Worm War I

Worm War I
Company: 20th Century Fox (Sirius)
Model #:
David Lubar
Year: 1982
Developed by Sirius


Worm War I is a quirky little shooter that was programmed by the legendary David Lubar while he was at Sirius.  Dave is one of the few programmers to create games throughout the 2600’s lifespan starting with Worm War I in 1982 all the way up through 1990 when he programmed Sentinel for Imagineer.  Dave worked as a freelancer and did contract work for several companies including Sirius (games published through 20th Century Fox and Spectravision), Activision, and Imagineering (games published through Atari and HES).


Giant worms have invaded the peaceful city of Teriyaki, and it’s up to you to destroy them all and save the day.  How does one destroy giant worms you ask?  With a big tank!  You control a tank that is situated at the bottom of the screen and must blast all the worms that get in your way as the screen scrolls downward.  You can control the speed of the screen scroll by pressing up and down, but it will always scroll as there’s just no stopping your giant tank.  Depending on the variation you’re playing you may also notice giant blocks appearing in your way (option 1 has blocks, while option 2 has no blocks), these blocks can be blasted just like worms.  Hitting a worm or a block will cost you 5 to 10 units of fuel as will moving forward (1 unit per wall segment).


Thankfully there’s a way to restore your fuel.  After shooting all the worms that appear on the screen (up to six at higher levels) a Pagoda Gas station will appear.  If you drive through the gas station you will recover 1 to 12 units of gas (the amount is determined by how fast you drive through it).  However if you’re in danger of getting swamped by worms you can also shoot the gas station to blow up everything on the screen.  Of course doing this costs you your chance to refuel so this should only be done as a last resort.  If you’re having trouble with the difficulty there are some options that can be adjusted with the difficulty switches.  The left difficulty switch controls the worm movement (A is random and B is fixed) while the right difficulty switch controls how quickly the tank can slow down (A makes the tank brake slower while B makes the tank brake faster).  If you’re feeling up to the challenge, selecting option 3 will make all the worms invisible except when there are explosions.  Oh and there are also blocks in the way just for good measure.  Combine option three with both switches in the A position and you have the makings of one challenging game.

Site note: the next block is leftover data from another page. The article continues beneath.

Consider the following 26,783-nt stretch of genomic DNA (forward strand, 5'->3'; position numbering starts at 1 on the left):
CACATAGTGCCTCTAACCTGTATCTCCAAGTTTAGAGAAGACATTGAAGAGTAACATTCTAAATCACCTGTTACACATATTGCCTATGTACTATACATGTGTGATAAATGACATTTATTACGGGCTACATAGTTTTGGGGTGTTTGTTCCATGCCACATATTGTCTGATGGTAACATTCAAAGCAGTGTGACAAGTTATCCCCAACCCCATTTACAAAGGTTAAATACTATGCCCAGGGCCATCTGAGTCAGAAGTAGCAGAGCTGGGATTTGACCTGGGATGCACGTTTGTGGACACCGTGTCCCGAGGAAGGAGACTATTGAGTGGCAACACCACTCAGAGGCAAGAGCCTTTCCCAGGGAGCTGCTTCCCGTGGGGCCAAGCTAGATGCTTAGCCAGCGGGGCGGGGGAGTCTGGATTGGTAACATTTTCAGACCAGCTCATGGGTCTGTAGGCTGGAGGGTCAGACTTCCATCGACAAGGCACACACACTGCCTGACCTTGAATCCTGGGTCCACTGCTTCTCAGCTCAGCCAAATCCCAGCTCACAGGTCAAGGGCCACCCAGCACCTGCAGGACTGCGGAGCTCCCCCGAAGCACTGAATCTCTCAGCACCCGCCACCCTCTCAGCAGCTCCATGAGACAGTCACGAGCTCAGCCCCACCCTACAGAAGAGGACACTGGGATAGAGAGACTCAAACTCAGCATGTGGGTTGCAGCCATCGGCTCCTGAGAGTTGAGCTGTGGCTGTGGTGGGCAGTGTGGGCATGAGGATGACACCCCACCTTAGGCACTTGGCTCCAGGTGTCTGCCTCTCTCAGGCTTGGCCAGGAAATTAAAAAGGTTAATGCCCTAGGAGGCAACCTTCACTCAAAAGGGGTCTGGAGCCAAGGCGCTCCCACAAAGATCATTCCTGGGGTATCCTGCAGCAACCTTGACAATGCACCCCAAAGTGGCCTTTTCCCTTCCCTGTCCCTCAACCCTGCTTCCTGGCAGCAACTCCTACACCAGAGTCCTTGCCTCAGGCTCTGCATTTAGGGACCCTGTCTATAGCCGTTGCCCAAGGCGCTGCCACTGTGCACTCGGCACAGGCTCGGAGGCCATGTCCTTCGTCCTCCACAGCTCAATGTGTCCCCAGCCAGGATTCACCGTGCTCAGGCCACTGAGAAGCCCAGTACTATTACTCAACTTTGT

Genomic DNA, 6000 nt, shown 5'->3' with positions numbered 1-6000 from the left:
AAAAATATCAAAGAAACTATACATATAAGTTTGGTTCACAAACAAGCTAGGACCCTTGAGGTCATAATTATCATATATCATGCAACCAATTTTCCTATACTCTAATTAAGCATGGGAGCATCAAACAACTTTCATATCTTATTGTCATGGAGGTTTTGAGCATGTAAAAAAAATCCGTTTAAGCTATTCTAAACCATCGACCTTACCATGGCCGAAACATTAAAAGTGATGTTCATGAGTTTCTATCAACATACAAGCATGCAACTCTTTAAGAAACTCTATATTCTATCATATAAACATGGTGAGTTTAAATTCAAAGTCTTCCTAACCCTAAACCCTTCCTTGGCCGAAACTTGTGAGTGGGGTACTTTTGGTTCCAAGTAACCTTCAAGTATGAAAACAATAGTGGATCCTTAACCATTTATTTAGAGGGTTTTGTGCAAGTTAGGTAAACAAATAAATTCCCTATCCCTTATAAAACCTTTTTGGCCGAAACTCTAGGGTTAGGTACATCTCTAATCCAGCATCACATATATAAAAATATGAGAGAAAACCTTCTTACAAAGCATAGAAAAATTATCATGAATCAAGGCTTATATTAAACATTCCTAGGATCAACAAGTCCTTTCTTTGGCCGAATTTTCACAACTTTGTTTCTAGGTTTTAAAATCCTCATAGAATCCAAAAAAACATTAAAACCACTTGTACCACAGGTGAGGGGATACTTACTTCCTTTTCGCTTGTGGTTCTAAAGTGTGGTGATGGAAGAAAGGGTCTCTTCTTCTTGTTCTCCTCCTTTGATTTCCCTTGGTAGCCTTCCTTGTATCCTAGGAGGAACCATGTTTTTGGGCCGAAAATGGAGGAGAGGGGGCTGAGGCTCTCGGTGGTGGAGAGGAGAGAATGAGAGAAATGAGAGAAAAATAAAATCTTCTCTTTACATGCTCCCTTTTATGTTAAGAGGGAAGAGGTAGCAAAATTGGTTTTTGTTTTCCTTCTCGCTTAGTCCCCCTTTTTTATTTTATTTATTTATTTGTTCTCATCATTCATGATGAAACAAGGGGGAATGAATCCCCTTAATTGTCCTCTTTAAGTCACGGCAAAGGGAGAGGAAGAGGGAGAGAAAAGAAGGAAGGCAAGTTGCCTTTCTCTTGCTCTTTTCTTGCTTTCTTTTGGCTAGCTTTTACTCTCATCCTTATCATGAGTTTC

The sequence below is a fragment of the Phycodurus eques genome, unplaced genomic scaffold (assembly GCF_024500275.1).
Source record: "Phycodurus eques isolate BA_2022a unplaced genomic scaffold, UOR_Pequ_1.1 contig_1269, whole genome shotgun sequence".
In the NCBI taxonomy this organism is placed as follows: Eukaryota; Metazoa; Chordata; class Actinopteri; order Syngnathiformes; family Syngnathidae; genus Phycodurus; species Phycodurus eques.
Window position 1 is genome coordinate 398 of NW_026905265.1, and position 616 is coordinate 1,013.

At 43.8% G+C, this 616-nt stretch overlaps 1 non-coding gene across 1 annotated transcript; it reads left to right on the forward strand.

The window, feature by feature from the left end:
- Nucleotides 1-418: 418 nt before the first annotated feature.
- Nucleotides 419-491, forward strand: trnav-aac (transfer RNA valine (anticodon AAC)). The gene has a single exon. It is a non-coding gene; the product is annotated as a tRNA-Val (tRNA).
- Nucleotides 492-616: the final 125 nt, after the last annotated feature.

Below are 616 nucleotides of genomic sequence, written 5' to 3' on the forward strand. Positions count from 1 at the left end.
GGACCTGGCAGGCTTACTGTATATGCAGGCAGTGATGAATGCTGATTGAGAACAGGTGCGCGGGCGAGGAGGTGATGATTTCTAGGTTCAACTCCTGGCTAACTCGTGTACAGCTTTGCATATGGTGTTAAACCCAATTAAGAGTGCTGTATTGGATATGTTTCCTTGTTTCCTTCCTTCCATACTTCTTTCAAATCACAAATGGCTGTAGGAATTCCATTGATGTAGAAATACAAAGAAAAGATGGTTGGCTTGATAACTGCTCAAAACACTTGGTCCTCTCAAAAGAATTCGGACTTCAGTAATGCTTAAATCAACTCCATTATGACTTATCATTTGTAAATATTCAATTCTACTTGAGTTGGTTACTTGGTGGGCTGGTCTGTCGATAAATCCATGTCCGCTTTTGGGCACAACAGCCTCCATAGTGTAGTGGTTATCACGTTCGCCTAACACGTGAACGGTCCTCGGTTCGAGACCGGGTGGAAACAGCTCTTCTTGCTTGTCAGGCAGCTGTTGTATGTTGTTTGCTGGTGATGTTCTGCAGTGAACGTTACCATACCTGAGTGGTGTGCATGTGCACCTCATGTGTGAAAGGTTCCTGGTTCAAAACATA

Being one of Dave’s earliest games, Worm War I seems rather primitive compared to his later efforts and one might be quick to dismiss it as just another ‘mindless 2600 shooter’.  While the game play is fairly simplistic (shoot things and don’t run out of fuel), it’s amazing what Dave was able to accomplish in only 4K or ROM space.  In order to make enough room for everything Dave had to get a bit creative and save space where he could.  One of these space saving tricks involved the graphics for the worms spawning.  If you take a close look you’ll notice that they’re rather odd looking blocks of random pixels.  This is because the game is actually reading program code instead of graphics code.  Dave admitted that he didn’t have enough space for actual spawning graphics so he cheated and made his own ‘graphics’ from random code.  Yars Revenge used a similar technique to create the graphics for the neutral zone.  Incidentally in case you’re wonder, although the game calls itself Worm War I there was never any sequel planned.


Version Cart Text Description
Worm War I Demo Copy Not For Sale
Final version


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